An abused, runaway collie, watched the traffic from the berm of a busy road. Favoring one paw, she cowered as the slip stream of passing cars and trucks sped by. The transient stroke of air on her coat shied her even closer to the ground.
It was late fall, the sky gray with expectant clouds. A line of cars to her left pulled to her side of the road allowing an oncoming funeral procession of cars to pass. Her bent ears perked as she caught her reflection in one of the darkened windows. Distracted, she limped across the road. Inside the lead car, a young boy stared out distantly beyond his window, watching her.
It began to rain and the collie ran deep into the woods, faltering and on guard.
A month later, morning light slanted through the woods pulling her to a clearing at the edge of her forest. The waxing light exposed a sweeping meadow dotted with grazing horses and cows. In one of the gullies of the meadow stood a pond reflecting the red of a nearby barn and the white of a lone farmhouse in its stilled waters.
The closing clap of a screen door carried to the collie’s ears and she cocked her head to watch a young boy dash across the porch of the farmhouse and into the yard to finally disappear behind the barn. Chickens scattered as a strong male voice called out behind him. “Tommy, come back here.”
A man stood on the porch, hands akimbo on hips. A woman in an apron stood next to him. “Leave him be, pa. He’s hurting. He’s got to have time to heal in his own way.”
“It’s been a month, ma. We’re his grandparents, yet he’s shut us out. When is a good time? He turned and went back into the house shaking his head.
“In God’s time,” she answered after him.
The collie followed the boy with her eye as he ran behind the barn to lean against the clapboards and slide to the ground. A breeze stirred the trees above the collie’s head; taunting her as it battered her coat. She shied to the ground; the wind’s touch a memory of hands raised to beat her. But there was something else in the wind; a force greater than memory, a silent voice compelling her to run to the side of the barn and peek around its corner.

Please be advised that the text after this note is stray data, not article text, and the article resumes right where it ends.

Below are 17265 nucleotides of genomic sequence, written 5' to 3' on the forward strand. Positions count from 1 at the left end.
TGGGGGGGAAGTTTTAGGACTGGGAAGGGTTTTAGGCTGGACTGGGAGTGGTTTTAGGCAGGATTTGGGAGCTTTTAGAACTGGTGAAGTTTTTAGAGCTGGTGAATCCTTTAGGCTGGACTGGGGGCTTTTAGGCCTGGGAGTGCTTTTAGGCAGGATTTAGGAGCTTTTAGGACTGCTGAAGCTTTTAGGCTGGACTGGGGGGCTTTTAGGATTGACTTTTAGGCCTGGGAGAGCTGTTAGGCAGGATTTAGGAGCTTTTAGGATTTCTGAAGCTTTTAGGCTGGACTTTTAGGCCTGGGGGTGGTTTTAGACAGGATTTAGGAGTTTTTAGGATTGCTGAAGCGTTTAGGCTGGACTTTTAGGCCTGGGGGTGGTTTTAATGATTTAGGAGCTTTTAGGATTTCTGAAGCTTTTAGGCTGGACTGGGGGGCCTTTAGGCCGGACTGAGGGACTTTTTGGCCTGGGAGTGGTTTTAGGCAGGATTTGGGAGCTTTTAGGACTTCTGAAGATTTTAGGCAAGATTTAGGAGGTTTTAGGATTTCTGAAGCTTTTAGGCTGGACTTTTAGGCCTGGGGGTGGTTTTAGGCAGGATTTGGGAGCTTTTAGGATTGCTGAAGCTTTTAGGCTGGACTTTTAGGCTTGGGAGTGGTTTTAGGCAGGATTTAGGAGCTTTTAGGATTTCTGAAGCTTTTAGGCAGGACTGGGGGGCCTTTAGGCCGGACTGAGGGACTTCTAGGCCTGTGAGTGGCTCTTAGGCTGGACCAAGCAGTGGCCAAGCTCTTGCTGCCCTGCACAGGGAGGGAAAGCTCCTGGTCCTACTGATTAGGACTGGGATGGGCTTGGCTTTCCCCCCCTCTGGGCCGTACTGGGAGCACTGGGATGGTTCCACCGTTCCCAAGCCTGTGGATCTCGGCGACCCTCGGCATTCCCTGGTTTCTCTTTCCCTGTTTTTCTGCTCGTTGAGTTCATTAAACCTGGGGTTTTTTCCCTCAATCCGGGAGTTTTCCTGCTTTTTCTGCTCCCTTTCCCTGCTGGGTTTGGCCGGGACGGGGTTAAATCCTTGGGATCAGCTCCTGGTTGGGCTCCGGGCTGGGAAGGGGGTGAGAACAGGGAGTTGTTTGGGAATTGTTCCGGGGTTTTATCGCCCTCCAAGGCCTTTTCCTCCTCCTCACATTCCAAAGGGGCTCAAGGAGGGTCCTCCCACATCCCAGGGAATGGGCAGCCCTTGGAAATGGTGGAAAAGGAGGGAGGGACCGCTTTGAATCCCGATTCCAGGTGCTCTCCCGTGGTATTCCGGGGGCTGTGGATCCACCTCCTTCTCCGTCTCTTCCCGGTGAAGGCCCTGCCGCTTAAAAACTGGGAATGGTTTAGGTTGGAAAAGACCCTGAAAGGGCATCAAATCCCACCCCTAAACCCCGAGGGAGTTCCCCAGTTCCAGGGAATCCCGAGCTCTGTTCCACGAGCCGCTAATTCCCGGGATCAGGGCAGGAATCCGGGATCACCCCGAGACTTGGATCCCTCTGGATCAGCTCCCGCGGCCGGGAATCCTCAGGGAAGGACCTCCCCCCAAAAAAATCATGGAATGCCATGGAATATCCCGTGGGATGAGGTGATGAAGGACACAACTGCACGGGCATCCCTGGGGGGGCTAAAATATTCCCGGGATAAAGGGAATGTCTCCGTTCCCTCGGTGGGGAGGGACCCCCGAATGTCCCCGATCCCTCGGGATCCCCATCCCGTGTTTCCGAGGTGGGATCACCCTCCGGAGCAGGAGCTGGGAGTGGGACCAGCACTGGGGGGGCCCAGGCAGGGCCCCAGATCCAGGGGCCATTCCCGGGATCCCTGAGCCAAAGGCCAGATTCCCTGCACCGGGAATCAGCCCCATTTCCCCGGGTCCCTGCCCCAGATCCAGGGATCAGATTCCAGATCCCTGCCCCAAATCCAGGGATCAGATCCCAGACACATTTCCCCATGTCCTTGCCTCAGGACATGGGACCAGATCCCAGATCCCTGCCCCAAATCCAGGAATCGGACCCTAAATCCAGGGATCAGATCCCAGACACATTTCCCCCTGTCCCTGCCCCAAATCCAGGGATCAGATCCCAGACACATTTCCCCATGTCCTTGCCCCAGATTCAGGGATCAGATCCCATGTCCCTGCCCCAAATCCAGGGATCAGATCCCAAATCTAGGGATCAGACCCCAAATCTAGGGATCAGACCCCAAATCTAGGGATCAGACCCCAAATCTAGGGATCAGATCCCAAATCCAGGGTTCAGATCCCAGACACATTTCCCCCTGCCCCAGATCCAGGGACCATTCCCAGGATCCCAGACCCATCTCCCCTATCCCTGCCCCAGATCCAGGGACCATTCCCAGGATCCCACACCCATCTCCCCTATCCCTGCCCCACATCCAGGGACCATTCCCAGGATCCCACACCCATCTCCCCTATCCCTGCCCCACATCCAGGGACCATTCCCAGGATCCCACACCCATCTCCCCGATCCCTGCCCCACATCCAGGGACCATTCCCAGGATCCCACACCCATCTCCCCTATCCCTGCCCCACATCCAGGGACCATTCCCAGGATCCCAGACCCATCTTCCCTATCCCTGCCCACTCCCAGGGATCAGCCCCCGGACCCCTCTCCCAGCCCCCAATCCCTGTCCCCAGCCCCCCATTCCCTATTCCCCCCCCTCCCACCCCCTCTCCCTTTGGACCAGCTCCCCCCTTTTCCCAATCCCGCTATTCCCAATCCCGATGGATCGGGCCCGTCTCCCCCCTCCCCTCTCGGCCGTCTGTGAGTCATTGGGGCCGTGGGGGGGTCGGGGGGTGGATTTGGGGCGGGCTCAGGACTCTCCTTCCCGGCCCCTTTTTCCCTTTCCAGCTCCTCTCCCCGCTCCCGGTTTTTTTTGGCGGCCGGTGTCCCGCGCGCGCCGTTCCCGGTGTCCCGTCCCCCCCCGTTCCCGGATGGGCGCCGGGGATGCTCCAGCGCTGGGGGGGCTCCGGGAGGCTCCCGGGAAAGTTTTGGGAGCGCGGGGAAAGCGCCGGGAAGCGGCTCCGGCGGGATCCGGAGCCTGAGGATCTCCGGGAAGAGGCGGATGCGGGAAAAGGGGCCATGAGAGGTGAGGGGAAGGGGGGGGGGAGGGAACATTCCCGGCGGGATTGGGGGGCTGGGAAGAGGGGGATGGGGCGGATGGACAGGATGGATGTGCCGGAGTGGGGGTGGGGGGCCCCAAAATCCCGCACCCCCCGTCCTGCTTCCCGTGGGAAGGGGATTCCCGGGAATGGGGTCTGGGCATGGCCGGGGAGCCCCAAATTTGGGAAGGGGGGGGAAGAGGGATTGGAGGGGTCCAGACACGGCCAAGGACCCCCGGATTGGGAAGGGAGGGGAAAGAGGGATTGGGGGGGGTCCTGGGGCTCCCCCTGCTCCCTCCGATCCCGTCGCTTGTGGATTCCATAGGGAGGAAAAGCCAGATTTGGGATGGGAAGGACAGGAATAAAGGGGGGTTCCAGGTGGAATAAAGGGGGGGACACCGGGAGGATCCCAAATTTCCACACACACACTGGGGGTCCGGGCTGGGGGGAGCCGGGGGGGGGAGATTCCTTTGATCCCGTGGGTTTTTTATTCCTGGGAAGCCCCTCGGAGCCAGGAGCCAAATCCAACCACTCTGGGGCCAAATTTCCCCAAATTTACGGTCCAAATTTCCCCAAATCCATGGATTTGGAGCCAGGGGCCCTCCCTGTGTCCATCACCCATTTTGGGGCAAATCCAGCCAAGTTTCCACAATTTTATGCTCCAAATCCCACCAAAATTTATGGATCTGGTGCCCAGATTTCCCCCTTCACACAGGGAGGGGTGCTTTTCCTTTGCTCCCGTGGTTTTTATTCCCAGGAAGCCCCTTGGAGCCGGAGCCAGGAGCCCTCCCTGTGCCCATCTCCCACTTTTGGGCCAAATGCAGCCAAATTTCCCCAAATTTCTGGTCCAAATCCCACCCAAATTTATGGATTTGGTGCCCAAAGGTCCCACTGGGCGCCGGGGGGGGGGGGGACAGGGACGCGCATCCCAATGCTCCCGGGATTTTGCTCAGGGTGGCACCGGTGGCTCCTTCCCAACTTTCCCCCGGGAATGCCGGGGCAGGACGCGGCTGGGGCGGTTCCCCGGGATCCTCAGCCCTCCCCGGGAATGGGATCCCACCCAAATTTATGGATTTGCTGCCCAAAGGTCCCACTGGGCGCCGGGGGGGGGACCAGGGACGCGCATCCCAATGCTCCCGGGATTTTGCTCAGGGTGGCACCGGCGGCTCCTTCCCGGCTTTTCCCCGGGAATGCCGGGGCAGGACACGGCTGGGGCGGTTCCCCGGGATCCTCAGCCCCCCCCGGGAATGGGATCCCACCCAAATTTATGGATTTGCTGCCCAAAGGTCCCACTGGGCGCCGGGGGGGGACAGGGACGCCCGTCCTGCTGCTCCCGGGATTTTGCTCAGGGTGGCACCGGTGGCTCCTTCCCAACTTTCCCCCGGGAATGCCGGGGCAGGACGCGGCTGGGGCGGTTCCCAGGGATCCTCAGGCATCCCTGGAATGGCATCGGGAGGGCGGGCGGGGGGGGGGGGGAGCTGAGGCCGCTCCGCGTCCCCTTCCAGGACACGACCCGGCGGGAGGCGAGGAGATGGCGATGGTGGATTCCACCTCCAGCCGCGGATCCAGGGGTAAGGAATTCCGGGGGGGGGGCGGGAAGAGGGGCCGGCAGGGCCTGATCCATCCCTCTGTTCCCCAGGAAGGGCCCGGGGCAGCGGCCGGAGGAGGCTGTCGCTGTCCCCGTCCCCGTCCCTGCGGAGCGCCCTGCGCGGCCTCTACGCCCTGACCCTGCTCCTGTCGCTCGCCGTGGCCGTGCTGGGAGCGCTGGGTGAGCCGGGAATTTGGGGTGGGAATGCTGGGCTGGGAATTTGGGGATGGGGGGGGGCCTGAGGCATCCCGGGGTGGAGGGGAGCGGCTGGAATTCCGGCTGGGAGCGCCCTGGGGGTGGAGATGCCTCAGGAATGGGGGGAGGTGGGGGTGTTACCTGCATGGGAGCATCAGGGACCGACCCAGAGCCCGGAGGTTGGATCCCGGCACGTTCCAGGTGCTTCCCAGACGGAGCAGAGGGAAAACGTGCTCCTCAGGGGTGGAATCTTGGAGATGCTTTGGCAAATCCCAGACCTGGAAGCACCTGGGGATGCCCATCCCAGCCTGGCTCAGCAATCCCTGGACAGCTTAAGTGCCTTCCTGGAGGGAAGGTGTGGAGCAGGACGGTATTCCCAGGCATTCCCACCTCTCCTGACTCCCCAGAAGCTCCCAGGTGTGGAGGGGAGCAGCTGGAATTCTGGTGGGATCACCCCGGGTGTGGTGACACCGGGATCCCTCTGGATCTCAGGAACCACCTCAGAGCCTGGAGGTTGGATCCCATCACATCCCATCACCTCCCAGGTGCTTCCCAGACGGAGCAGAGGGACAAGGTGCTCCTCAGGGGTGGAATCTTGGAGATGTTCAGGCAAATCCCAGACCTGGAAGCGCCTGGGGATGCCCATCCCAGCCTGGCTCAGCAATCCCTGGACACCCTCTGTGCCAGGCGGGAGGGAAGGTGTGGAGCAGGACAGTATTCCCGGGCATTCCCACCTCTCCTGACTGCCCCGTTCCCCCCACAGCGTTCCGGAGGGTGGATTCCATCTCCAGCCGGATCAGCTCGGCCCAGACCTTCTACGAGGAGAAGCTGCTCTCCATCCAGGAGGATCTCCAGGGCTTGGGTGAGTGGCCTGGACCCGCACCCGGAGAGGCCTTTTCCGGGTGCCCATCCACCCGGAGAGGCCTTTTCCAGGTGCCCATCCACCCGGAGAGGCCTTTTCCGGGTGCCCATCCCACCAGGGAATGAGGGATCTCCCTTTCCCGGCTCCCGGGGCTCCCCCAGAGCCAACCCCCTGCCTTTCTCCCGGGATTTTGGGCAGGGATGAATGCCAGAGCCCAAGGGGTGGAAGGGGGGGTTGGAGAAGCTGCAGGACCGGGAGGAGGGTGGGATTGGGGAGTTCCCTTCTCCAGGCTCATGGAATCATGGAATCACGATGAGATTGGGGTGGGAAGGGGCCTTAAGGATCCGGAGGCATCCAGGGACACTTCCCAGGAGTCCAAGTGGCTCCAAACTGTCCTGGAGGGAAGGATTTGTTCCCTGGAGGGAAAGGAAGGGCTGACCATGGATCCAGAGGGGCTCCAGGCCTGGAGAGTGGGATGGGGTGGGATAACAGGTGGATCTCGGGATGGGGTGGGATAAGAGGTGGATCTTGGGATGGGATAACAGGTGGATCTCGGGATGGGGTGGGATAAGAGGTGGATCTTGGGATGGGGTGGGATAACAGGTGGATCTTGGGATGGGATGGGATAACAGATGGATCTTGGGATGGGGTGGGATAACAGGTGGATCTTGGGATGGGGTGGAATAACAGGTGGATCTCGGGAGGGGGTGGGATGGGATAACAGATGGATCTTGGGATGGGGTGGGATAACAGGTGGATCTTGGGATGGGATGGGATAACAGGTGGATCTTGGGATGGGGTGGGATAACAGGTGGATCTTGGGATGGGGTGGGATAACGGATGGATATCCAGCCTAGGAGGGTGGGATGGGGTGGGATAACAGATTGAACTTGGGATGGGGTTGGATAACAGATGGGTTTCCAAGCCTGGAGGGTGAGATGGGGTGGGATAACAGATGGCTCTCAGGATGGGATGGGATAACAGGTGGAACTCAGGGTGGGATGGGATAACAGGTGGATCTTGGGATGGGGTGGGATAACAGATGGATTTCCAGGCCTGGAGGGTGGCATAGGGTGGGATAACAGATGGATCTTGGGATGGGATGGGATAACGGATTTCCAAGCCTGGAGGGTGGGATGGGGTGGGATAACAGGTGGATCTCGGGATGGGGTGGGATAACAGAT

The boy did not see her watching him as he laid his head against the barn. The morning sun unmercifully exposed the grief hidden in his face. His eyes were closed; tears glittered on his cheeks, his breath labored by audible sobs.
Shaking, crouching forward on her elbows, the collie moved to lay her head in the boy’s lap. The boy did not open his eyes, yet instinctively reached down to pet the collie’s head. The collie sighed and snuggled closer, wagging her tail, raising her head but a moment to lick the boy’s face.
Her warm breath soothed him and his labored breathing eased. His eyes remained closed as his fingers felt her raised scars and sensed the trembling beneath her knotted coat.
Peace found its way into the following silence. And there by touch alone, trust was born - shared sorrow reckoning its own remedy, lifting pain away.
The Bible tells us that all things are brought to us in due season; the book of Ecclesiastes explains that there is a time for all things; Proverbs instructs that we might plan, but it is God directing our steps. And, it is in Esther that we find each of us is called to a certain time.
My parents were killed by a drunk driver when I was seven. The courts called it manslaughter. Defining it didn’t help and my world turned upside down even as I was placed in the loving care of my grandparents. That was me in the funeral cortege and me behind the barn.
Grandma was right; it took God’s timing to help me heal. It was seventeen years ago when He sent a timorous collie, I later named Esther, into my life. Two hurting souls met at the perfect moment to receive the balm of Gilead through our shared pain.
Thanks to Esther, I’m a veterinarian now. And Esther? She’s a healthy and content great-great grandma still with the uncanny ability to show up just when I need her most. I hope she thinks the same for me as well.
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